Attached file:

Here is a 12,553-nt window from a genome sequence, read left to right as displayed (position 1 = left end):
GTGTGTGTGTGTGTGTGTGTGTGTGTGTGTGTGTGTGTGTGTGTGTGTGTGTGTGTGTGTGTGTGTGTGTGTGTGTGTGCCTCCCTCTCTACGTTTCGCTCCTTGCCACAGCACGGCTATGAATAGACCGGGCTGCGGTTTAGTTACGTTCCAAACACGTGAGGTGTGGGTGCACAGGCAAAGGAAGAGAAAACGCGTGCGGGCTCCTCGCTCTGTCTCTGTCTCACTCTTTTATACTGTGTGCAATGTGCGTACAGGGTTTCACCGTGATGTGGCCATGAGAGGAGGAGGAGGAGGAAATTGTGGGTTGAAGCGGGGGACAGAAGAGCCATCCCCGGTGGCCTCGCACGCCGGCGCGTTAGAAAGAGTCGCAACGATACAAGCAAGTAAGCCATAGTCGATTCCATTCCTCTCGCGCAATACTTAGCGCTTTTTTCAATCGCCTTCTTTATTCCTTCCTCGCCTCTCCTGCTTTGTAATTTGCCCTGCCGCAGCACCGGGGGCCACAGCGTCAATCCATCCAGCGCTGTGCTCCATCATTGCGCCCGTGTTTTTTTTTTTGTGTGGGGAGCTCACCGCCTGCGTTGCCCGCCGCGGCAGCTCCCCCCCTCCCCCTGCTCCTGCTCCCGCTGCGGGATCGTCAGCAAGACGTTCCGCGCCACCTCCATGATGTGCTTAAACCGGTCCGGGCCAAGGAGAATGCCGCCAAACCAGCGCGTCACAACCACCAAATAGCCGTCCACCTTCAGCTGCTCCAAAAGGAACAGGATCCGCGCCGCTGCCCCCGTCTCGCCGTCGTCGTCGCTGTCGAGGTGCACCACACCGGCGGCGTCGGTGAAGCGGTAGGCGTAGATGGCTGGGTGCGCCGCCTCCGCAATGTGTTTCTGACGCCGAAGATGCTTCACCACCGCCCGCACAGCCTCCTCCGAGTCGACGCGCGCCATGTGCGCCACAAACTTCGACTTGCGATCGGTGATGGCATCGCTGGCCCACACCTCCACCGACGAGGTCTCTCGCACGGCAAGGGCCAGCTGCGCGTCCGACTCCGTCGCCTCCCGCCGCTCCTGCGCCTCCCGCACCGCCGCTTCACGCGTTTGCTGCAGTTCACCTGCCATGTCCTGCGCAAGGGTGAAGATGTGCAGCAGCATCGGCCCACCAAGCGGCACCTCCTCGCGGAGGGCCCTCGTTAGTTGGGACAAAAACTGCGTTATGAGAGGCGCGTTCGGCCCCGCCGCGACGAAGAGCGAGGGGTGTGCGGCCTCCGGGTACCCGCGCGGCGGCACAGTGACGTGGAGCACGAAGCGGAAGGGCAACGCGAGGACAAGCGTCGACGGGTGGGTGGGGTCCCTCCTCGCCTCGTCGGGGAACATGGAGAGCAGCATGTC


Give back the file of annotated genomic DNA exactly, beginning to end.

Here is a 12,553-nt window from a genome sequence, read left to right as displayed (position 1 = left end):
GTGTGTGTGTGTGTGTGTGTGTGTGTGTGTGTGTGTGTGTGTGTGTGTGTGTGTGTGTGTGTGTGTGTGTGTGTGTGTGCCTCCCTCTCTACGTTTCGCTCCTTGCCACAGCACGGCTATGAATAGACCGGGCTGCGGTTTAGTTACGTTCCAAACACGTGAGGTGTGGGTGCACAGGCAAAGGAAGAGAAAACGCGTGCGGGCTCCTCGCTCTGTCTCTGTCTCACTCTTTTATACTGTGTGCAATGTGCGTACAGGGTTTCACCGTGATGTGGCCATGAGAGGAGGAGGAGGAGGAAATTGTGGGTTGAAGCGGGGGACAGAAGAGCCATCCCCGGTGGCCTCGCACGCCGGCGCGTTAGAAAGAGTCGCAACGATACAAGCAAGTAAGCCATAGTCGATTCCATTCCTCTCGCGCAATACTTAGCGCTTTTTTCAATCGCCTTCTTTATTCCTTCCTCGCCTCTCCTGCTTTGTAATTTGCCCTGCCGCAGCACCGGGGGCCACAGCGTCAATCCATCCAGCGCTGTGCTCCATCATTGCGCCCGTGTTTTTTTTTTTGTGTGGGGAGCTCACCGCCTGCGTTGCCCGCCGCGGCAGCTCCCCCCCTCCCCCTGCTCCTGCTCCCGCTGCGGGATCGTCAGCAAGACGTTCCGCGCCACCTCCATGATGTGCTTAAACCGGTCCGGGCCAAGGAGAATGCCGCCAAACCAGCGCGTCACAACCACCAAATAGCCGTCCACCTTCAGCTGCTCCAAAAGGAACAGGATCCGCGCCGCTGCCCCCGTCTCGCCGTCGTCGTCGCTGTCGAGGTGCACCACACCGGCGGCGTCGGTGAAGCGGTAGGCGTAGATGGCTGGGTGCGCCGCCTCCGCAATGTGTTTCTGACGCCGAAGATGCTTCACCACCGCCCGCACAGCCTCCTCCGAGTCGACGCGCGCCATGTGCGCCACAAACTTCGACTTGCGATCGGTGATGGCATCGCTGGCCCACACCTCCACCGACGAGGTCTCTCGCACGGCAAGGGCCAGCTGCGCGTCCGACTCCGTCGCCTCCCGCCGCTCCTGCGCCTCCCGCACCGCCGCTTCACGCGTTTGCTGCAGTTCACCTGCCATGTCCTGCGCAAGGGTGAAGATGTGCAGCAGCATCGGCCCACCAAGCGGCACCTCCTCGCGGAGGGCCCTCGTTAGTTGGGACAAAAACTGCGTTATGAGAGGCGCGTTCGGCCCCGCCGCGACGAAGAGCGAGGGGTGTGCGGCCTCCGGGTACCCGCGCGGCGGCACAGTGACGTGGAGCACGAAGCGGAAGGGCAACGCGAGGACAAGCGTCGACGGGTGGGTGGGGTCCCTCCTCGCCTCGTCGGGGAACATGGAGAGCAGCATGTC